I wonder what does this mean. Is this cancel? Or cancel and cancel? I cannot understand very well...... Why people write like this? Can you tell me What is the best way to write this, or is there another way to write this?ll me Why?

Can you explain how you came up with this way of writing? The picture

  • Do you understand what 破棄 means? I don't see two cancels in this message window, so it might just boil down to understanding the vocabulary.
    – Jimmy
    May 21 at 0:14
  • If you understand English better: image search of English equivalent. If you're asking why not simply use "Yes / No", this post may be helpful to add further rationale to the chosen answer.
    – dungarian
    May 21 at 5:49

1 Answer 1


First, there is something I want you to know. It is called "Dialogue".

What is Dialogue?

Dialogs are user interface elements that interact with the user in writing. Of those, alerts are used to inform the user of an error or warning and ask for a subsequent action (agreement, denial, etc.). Users do not want someone else to take away their work, so be very careful about overuse of alerts The picture which you used is kind of “Dialog”


Please see this image first.

What do you think? This alert is an example of an alert that asks the user whether or not to interrupt the work in the description, and then indicates two options for action: "Cancel" or "OK". Do you feel any discomfort when you see this?

In this context, we are asking the user if he/she is willing to continue with the process of "canceling edits". Many users who want to agree to continue would intuitively want to press "Cancel" with the same notation. However, this does not cancel the edit.

What this "Cancel" button means is "Cancel 'Cancel edits'". In other words, in order for the user to discard the edit as desired, the user should select the opposite OK button. Such a "cancel of cancel" should be avoided because it is a double negative and complicates the meaning.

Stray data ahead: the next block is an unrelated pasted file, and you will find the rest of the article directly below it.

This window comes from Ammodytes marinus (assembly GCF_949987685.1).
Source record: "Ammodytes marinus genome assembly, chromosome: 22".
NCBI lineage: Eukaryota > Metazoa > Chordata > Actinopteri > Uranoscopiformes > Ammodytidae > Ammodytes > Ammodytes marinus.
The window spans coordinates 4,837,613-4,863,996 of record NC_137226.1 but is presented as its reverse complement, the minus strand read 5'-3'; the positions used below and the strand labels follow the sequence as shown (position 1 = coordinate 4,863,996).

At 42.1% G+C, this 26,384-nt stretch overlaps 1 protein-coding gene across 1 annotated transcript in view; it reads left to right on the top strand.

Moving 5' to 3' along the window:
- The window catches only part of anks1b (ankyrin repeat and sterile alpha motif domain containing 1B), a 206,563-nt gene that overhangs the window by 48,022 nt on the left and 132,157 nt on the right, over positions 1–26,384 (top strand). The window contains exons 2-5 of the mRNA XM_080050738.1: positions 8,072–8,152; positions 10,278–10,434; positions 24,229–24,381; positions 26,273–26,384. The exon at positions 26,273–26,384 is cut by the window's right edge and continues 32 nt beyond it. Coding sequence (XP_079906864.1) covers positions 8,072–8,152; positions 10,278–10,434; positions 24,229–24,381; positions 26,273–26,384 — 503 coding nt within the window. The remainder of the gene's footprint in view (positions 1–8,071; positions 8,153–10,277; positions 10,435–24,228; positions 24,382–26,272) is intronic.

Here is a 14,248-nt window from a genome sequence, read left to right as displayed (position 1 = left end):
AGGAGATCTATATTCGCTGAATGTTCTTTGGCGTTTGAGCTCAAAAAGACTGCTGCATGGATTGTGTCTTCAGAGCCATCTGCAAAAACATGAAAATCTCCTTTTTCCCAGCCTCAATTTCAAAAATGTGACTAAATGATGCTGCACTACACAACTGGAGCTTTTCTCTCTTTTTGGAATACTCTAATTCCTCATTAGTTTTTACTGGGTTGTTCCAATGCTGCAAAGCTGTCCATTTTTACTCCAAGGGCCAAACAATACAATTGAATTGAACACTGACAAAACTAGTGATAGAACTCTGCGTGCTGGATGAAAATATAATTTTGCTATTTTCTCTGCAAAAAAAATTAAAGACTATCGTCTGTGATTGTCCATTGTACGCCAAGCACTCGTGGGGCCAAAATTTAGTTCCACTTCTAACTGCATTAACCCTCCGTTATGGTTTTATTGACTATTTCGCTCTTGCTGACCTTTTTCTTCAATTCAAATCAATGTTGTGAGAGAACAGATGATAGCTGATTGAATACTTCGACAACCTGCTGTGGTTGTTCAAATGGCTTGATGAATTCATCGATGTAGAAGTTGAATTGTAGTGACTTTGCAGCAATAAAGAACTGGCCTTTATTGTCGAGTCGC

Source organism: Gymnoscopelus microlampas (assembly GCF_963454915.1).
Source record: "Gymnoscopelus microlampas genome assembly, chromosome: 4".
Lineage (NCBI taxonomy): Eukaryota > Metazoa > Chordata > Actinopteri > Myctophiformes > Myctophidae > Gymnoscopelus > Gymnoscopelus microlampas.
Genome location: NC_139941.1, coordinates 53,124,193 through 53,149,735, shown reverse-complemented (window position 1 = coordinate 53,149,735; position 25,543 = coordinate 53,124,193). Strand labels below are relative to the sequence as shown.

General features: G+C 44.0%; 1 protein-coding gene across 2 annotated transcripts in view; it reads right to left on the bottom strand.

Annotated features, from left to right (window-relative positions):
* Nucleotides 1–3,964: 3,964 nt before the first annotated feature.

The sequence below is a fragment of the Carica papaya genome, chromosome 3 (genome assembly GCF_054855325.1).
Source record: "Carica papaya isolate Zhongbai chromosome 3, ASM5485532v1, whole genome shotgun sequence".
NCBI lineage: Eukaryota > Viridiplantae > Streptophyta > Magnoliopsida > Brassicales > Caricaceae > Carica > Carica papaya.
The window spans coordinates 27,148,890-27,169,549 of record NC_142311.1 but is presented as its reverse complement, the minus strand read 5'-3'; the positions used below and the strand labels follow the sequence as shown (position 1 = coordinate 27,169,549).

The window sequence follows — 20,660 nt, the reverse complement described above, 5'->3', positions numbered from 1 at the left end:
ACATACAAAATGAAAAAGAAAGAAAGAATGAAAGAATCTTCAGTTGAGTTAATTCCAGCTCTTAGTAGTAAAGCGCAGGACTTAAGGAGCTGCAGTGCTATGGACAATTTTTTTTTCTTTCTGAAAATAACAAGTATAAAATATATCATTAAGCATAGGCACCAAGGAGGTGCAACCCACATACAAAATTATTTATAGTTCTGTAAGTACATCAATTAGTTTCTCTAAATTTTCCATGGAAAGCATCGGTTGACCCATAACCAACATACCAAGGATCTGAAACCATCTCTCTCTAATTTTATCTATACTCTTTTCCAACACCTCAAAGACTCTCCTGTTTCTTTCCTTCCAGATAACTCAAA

So people changed the name of the button as follows, hoping that it would not become "Cancel of Cancel" here. Are you no longer confused by this ......?

I find this correction to be incorrect. Yes" and "No" are not appropriate for action buttons in dialogs because the outcome is not predictable.

I would like to attack the alerts further. I would like to further attack a certain alert. In response to the comments of those around me, I have expanded the description as follows.

Yes,, or No….???

This alert ultimately asks the user to "save the edits," and the user who wants to do so will intuitively choose "Yes. However, if the user selects "Yes," the original question "Cancel edits" will be executed, which means that the edits will not be saved, but rather destroyed. This is the worst possible outcome for the user.

Design short, logical and appropriate wording

This alert does not have an appropriate description to begin with. And the button names for the choices are wrong.

First of all, the word "cancel" is improperly used in the description in an unobtrusive manner. Cancel is a word often used in the names of negative buttons, so avoid asking questions that could be confused with it.

A common example of confusing the meaning of cancel is in the process of canceling an order in a mail order application by asking, "Do you want to cancel your order?" in the cancellation process of a mail order application.

Avoid "to be" expressions as much as possible and use concise expressions.

In designing the wording of buttons, it is important to avoid the Japanese expression "〜する" as much as possible. Cancel", "Discard", "Delete", "Select", "Download", and "......" all have an extra "suru" and seem redundant. It depends on the context, but in most cases, the meaning can be understood even without the "〜する" form, so it is better to use short sentences. In light of the above, this alert should be written as "Are you sure you want to cancel? can be rewritten as "Are you sure you want to cancel? can be rewritten as "Discard? The name of the consent button can then be "Discard".

You must log in to answer this question.

Not the answer you're looking for? Browse other questions tagged .